Overview of Graphene and Related Technology


Interest in graphene and its potential uses has grown rapidly since 2004, when the material was first isolated using the now famous "Scotch tape" method by Professors Andre Geim and Konstantin Novoselov at the University of Manchester.

An area of particular significance is graphene-reinforced polymers and after several years of research in the area, it is now well known that the addition of small quantities of graphene can simultaneously provide significant improvements in strength, toughness and electrical and thermal conductivity to a number of polymers. This has raised expectation levels with many industries, such as polymer composites, coatings and adhesives, which are keen to exploit the excellent properties of graphene in order to produce high performance polymer components. However it remains the case that there are no techniques suitable for industrial-scale production of graphene-reinforced polymers.

Specifically, the following issues remain:

  • Current graphene production processes are typically low yield, energy intensive, time consuming and often use large amounts of solvent - as a result, the cost of graphene remains prohibitively expensive for many industries
  • Incorporation and uniform distribution of graphene in low-viscosity thermosetting polymers has not yet been demonstrated on an industrial scale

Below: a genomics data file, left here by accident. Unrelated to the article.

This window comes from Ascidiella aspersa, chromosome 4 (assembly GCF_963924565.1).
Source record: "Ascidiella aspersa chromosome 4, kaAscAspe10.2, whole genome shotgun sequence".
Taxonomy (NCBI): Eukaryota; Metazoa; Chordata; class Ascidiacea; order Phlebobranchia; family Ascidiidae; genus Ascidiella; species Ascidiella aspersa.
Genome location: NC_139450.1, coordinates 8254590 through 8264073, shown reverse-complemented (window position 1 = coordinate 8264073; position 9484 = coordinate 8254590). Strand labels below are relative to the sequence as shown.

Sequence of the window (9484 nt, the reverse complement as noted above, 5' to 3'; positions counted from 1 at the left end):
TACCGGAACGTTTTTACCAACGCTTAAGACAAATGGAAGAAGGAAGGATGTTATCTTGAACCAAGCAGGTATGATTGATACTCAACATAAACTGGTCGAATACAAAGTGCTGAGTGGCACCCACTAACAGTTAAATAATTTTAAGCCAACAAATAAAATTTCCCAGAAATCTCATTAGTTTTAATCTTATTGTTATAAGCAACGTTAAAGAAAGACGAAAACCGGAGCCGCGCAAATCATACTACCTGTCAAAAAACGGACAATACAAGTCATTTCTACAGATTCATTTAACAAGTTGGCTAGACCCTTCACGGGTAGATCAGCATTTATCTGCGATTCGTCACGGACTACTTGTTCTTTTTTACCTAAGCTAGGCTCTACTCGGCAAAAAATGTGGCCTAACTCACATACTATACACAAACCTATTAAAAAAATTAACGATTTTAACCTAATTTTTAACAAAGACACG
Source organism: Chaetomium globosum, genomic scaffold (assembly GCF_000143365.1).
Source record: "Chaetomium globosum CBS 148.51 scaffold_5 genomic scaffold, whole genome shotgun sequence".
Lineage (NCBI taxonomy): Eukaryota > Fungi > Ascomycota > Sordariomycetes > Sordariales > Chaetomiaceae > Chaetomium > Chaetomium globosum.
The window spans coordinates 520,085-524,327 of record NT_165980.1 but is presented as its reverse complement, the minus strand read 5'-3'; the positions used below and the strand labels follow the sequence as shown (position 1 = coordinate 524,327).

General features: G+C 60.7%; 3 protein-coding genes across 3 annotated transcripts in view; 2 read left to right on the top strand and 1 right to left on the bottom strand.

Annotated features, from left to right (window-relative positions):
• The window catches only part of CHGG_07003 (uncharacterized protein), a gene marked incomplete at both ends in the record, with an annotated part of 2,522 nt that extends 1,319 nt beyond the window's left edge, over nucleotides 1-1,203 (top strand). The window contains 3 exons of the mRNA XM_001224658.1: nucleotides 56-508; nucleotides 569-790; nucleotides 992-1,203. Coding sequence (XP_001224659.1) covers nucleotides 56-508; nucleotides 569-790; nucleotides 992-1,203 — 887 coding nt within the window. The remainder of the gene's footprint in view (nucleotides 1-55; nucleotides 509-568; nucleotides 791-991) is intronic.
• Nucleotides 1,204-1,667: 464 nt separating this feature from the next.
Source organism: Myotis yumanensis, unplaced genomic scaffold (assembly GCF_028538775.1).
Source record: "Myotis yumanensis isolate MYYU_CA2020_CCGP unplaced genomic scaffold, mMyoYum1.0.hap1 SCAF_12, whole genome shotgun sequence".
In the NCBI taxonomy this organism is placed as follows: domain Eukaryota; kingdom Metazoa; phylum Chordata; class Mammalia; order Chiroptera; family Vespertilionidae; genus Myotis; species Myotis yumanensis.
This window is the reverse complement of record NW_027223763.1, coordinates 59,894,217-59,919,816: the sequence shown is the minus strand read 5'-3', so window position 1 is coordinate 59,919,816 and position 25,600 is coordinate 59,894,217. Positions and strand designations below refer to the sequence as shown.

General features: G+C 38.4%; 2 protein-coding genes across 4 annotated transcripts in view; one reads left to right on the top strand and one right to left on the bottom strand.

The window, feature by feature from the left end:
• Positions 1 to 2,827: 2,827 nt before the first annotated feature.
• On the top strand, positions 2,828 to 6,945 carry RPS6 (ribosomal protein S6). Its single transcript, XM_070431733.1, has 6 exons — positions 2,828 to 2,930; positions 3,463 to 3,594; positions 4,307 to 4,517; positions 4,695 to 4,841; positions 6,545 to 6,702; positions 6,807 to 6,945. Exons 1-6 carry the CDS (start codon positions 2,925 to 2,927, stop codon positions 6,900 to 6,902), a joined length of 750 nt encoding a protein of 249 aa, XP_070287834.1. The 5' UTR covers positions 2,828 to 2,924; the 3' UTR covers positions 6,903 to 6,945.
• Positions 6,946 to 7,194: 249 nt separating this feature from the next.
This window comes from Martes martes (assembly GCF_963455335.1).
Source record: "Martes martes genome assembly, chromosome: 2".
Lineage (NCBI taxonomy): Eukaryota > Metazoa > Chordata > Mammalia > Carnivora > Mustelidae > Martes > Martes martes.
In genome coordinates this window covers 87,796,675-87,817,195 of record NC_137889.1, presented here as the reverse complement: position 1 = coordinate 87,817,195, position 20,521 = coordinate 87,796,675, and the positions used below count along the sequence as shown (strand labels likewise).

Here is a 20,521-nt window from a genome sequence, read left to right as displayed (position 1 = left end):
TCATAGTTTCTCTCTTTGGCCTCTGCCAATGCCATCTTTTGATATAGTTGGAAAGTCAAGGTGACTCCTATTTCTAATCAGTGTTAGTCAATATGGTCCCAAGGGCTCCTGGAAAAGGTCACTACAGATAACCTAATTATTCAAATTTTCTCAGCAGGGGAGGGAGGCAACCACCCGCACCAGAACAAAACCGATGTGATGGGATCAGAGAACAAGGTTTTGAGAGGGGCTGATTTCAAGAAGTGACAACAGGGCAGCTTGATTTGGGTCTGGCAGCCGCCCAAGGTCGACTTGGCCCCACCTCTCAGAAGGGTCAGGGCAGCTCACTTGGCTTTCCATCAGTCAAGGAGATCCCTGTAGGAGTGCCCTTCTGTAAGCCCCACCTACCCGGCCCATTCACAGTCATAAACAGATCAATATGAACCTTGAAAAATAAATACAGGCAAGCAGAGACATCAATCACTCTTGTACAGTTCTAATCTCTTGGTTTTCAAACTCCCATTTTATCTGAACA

• Conventional composite, coating and adhesive processing techniques have not yet been optimised to ensure that graphene remains uniformly distributed during processing

Graphene Production

Graphene production techniques fall into one of two categories; bottom-up or top-down synthesis.

In bottom-up approaches, graphene is synthesized from atomic or molecular species, by a variety of methods such as chemical vapour deposition (CVD), arc discharge, epitaxial growth on silicon carbide, chemical conversion, reduction of carbon monoxide, unzipping carbon nanotubes, and self-assembly of surfactants. Theoretically, the bottom-up techniques allow accurate control of size, shape, thickness and agglomeration. However, these methods of synthesis have some disadvantages such as high price of processing and expensive starting materials, so they are not suitable for large scale production. On the other hand, in top-down processes, the use of graphitic microstructures (such as graphite or graphite oxide) as starting materials offers significant economic advantages.

Graphene-Reinforced Polymers

Thermosetting polymer resins are widely used in applications as diverse as aerospace structures, coatings, automotive components, adhesives and electronic components, but many of these are limited by the strength, stiffness, toughness, electrical conductivity or thermal performance of resins currently available. Primary composite aircraft structures could, for example, be lighter if the current limitations of resin toughness and low conductivity were improved. Graphene has been shown to significantly improve the stiffness, toughness and conductivity of thermosetting polymer resins.

This project has received funding from the European Union's Seventh Framework Programme for research, technological development and demonstration under grant agreement No 604143.